Wonder Woman

6 minutes
When Lillian Smith was a young girl, she challenged Doc Carver, a well-known marksman, to a shooting contest. His refusal to show up for the match became a point of pride for Smith.  Photo courtesy Buffalo Bill Center of the Wild West

When Lillian Smith was a young girl, she challenged Doc Carver, a well-known marksman, to a shooting contest. His refusal to show up for the match became a point of pride for Smith. Photo courtesy Buffalo Bill Center of the Wild West

Erin Glanville Brown

Legendary cowgirl Dale Evans once said, "I never felt the cowgirl received enough attention. It was always the cowboy."

Evans wasn’t saying cowboys are insignificant; they capture imaginations worldwide. But the indomitable, independent spirit of the women of the West makes for compelling stories, and their voices often are drowned out in the din of yeehaws. Wild West show cowgirls of the late nineteenth and early twentieth centuries demonstrated it was possible to achieve something beyond traditional domestic roles, and yet they remain overshadowed.

Lillian Smith is one of those nearly forgotten trailblazers. She was born in 1871 in Mono County, California, and at the age of seven, she asked her father for a little rifle. By ten, she was shooting professionally. William Frederick "Buffalo Bill" Cody discovered her in a San Francisco shooting gallery when she was fifteen, and her career in show business took off. She later worked for Oklahomans Gordon W. "Pawnee Bill" Lillie and the Miller Brothers in their Wild West shows. Smith had two distinct personas during her Wild West Show career: At first, she was billed as the "California Girl Shot of the West" or the "Champion California Huntress;" later, she portrayed "Princess Wenona," an Indian princess and rifle prodigy. While she was without a doubt no princess, the 1880 census lists Smith by race as I—the symbol for Indian. Her tribal affiliation is unknown.

Smith was so talented that in 1887, Cody offered a reward of $10,000 to anyone who could defeat her in a public shooting match. No one ever tried. She could snuff a candle with a bullet, shoot the ashes off the end of a cigar held in a partner’s mouth, hit a dime thrown in the air, and shatter moving glass balls with remarkable accuracy.

The only female shot in Wild West show history that was equal in ability to Smith was Annie Oakley, but Smith has never received Oakley’s historical acclaim. That Smith’s personality was perceived as decidedly unfeminine could be the reason for this slight. The pretty and petite Oakley performed alongside her husband, Frank Butler, and maintained the standards of what the paying public deemed proper for a lady. By contrast, Smith drank liquor, spoke gruffly both privately and in interviews with the press, wore flashy clothes, and bragged publicly about her prowess. When she first joined Buffalo Bill’s show, she was known to say, "Annie Oakley is done for." In her autobiography The Story of My Life, Oakley made a point to describe Smith’s figure as "ample" and her language as rough with poor grammar. Smith also was derided in the press for her speech—the Sacramento Daily Record-Union recalled Smith saying, "Swab off the target pap, and let me bang de eye," and, "Swing de apple dere, young fellers, an’ let me bust his skin."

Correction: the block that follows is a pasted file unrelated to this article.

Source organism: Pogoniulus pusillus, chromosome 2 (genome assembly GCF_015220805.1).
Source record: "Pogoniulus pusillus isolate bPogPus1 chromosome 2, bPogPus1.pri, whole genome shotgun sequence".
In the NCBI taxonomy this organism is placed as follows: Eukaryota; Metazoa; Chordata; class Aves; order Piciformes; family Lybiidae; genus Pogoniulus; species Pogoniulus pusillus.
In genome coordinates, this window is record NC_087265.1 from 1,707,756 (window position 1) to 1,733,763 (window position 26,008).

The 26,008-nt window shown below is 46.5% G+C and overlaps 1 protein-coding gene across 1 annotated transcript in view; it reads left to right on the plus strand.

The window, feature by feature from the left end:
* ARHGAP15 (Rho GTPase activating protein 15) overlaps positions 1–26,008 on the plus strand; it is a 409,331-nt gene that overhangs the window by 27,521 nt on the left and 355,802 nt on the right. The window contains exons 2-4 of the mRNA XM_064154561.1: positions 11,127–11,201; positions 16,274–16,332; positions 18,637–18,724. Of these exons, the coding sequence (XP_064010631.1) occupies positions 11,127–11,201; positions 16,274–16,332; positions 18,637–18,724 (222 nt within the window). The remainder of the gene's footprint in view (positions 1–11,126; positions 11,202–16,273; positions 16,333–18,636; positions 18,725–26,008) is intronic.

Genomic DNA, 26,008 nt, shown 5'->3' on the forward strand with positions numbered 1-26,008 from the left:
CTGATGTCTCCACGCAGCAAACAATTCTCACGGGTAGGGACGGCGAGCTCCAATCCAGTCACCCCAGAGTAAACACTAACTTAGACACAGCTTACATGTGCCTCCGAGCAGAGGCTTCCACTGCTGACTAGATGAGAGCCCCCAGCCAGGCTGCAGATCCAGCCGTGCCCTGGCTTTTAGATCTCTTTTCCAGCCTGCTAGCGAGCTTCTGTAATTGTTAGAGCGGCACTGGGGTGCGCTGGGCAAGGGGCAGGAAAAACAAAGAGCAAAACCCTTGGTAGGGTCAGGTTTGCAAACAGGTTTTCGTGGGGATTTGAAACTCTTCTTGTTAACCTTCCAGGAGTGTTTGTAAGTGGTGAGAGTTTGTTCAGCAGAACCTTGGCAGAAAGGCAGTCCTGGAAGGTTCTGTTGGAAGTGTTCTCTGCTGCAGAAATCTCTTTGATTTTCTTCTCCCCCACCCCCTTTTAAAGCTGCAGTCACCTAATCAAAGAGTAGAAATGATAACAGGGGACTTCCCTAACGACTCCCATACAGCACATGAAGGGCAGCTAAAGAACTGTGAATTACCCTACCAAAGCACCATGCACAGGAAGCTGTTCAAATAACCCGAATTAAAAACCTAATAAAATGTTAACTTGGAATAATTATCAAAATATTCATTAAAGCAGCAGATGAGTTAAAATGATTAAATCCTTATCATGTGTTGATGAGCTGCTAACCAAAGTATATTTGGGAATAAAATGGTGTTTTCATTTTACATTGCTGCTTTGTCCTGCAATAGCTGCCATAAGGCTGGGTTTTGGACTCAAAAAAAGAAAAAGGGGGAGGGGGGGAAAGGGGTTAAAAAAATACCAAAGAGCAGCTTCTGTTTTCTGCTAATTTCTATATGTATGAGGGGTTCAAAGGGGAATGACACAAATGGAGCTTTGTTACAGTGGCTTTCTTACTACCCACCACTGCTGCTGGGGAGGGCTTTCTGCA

The Western woman has been portrayed as a pretty, feminine helpmate who looked best in the company of her man. Smith, on the other hand, was not known for her commitment to monogamous relationships and had a string of lovers and husbands that kept her personal life in a perpetual state of turmoil. She was married and divorced at least five times, and the press criticized her curvy figure and questionable fashion choices. When she performed in London in 1887, the Weekly Dispatch disparaged her for wearing a "white summer dress incongruously accompanied by a yellow Mexican sash and plug hat."

Biographers postulate that Oakley gave an ultimatum to Buffalo Bill, and as a result, Smith left his show in 1889. She went on to perform with Lillie and the Millers, where she enjoyed years of success in the arena, mostly appearing on Rabbit, a piebald horse Lillie gave her. However, when she retired in 1920, she had no family and no savings. The 101 Ranch gave her a cabin, and she began an affair with the prominent artist Emil Lenders. In 1926, Lenders left her, and in 1928, Rabbit died, leaving her bereft. In 1930, at the age of fifty-nine, she died alone and broken-spirited in one of the coldest winters on record in Oklahoma. Her grave was unmarked until 1999, when the Ponca City-based 101 Ranch Old Timers Association raised money for a headstone.

Smith is only one of the thousands of women who remain voiceless to this day, overlooked by mostly male journalists and historians who deemed them unimportant—or even threatening. But Lillian Smith was the embodiment of the cowgirl spirit: talented, brave, confident, independent, adventurous, hardworking, and uniquely American.

Lillian Smith is interred at the Ponca City IOOF Cemetery, 1206 South Waverly Street, (580) 765-3446.

Written By
Erin Glanville Brown

Erin Glanville Brown